Europe still largely depends on palm oil to meet its oil and fats requirements despite European non-governmental organisations (NGOs) continuing to berate Malaysia over allegations that the commodity damages the environment, says Malaysian Palm Oil Council CEO Tan Sri Dr Yusof Basiron.
In recent years, the plantation industry in Malaysia has been forced by the NGOs to participate in the Roundtable on Sustainable Palm Oil (RSPO) as a condition to ensure access into the European Union (EU) market as they have been throwing allegations that palm oil is a threat to the Orang Utan habitat and other animals, he said.
“We are not keen to withdraw from Europe because they need our oil more than we need them. I would say we equally need them as much as they need us because it is not easy to replace six or seven million tonnes of palm oil they are importing from us,” he told a roundtable discussion on palm oil hosted by BERNAMA.
It was moderated by Bernama Editor-in-chief Datuk Yong Soo Heong, Deputy Editor-in-Chief Puan Salbiah Said in-charge of Bernama Economic Service (BES) and an Assistant Editor in the BES Cik Siti Hawa Othman.
He said Europe would probably need about 15 to 16 million hectares of land in order to replace palm oil and produce six to seven million tonnes of rapeseed oil.
“They don’t have that kind of land anymore.
They are chronic net importers of edible oil and fats. They need us. They cannot do without importing palm oil,” he said.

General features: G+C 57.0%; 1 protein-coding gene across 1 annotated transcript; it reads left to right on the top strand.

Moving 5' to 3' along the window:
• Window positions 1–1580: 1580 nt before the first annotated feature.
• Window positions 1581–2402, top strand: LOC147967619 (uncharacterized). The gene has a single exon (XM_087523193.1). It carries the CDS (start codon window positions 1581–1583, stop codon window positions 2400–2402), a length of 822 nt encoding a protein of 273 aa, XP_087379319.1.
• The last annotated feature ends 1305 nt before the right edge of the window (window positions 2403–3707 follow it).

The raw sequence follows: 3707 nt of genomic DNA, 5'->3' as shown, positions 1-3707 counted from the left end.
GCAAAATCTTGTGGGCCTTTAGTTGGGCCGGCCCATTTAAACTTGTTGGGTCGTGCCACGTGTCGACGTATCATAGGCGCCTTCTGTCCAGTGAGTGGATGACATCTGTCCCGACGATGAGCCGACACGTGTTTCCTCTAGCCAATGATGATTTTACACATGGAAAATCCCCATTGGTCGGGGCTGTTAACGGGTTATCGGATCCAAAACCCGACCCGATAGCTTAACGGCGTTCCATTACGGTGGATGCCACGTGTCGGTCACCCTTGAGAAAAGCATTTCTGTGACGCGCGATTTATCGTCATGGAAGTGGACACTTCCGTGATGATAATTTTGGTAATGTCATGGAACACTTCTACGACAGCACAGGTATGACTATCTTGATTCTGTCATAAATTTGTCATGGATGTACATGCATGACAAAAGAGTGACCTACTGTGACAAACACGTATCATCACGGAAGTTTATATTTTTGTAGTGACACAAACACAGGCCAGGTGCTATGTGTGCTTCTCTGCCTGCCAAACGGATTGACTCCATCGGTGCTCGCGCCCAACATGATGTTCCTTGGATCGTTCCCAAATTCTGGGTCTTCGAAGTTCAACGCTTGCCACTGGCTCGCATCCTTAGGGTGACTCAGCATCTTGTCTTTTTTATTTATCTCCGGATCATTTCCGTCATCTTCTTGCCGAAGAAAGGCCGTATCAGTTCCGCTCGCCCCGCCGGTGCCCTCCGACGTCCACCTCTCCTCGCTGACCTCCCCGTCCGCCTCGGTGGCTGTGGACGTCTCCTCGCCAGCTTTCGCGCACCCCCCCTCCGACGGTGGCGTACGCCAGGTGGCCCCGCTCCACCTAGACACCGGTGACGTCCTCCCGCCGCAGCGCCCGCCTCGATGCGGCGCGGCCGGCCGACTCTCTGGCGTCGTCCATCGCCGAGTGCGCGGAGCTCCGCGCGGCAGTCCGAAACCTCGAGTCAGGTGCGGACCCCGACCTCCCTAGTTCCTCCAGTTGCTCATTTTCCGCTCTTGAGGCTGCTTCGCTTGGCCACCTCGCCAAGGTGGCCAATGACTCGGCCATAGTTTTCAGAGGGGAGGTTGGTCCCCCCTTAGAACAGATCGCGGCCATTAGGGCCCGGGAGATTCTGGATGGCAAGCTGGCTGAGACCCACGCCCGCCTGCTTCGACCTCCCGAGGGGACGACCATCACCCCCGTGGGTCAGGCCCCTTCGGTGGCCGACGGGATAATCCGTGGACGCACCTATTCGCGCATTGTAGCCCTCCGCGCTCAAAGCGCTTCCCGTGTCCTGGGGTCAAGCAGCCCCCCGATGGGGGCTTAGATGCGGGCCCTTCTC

Dr Yusof said although the NGOs are very strong in lobbying the European governments to put forms of trade barriers, MPOC is well aware that the continent did not have a choice than to import palm oil.
“As a palm oil producer, Malaysia continues to take the position to supply competently as possible to meet the requirements of our customers.
“We don’t discriminate our customers. We promote good relationship, marketing and efforts in order to continue to sustain and develop these markets more and more. So, big or small we value them.
“It is important to engage the NGOs and try to see how their requirements can be met without deviating from our opportunities and interests to promote the palm oil industry.
“And now we have established and successfully adopted the RSPO principles and criteria, its obvious that the NGOs are beginning to see the good results we are able to supply to Europe and even the US with certified sustainable palm oil,” he said.
Dr Yusof said this is an on-going process of improvement and new efforts must be put in to make situations more acceptable to NGOs and consumers.
He also said contrary to allegations that palm oil was destroying the Orang Utans’ habitat, these primates were thriving in oil palm plantations to the extent that these animals were feasting on palm oil fruits.
“Confirmation from experts, the Orang Utan eats the loose fruits on the ground and they do that regularly visiting our plantations. In the end, the human kind is not the one benefiting from our palm oil industry as food.
“Many other animals, monkeys, squirrels you name it are all benefiting from oil palm fruits.
“The abundance of food for these animals at oil palm plantations was helping to increase monkeys’ population. So, the allegations that we are destroying the habitat is baseless when in fact palm oil is procreating the species,” he added.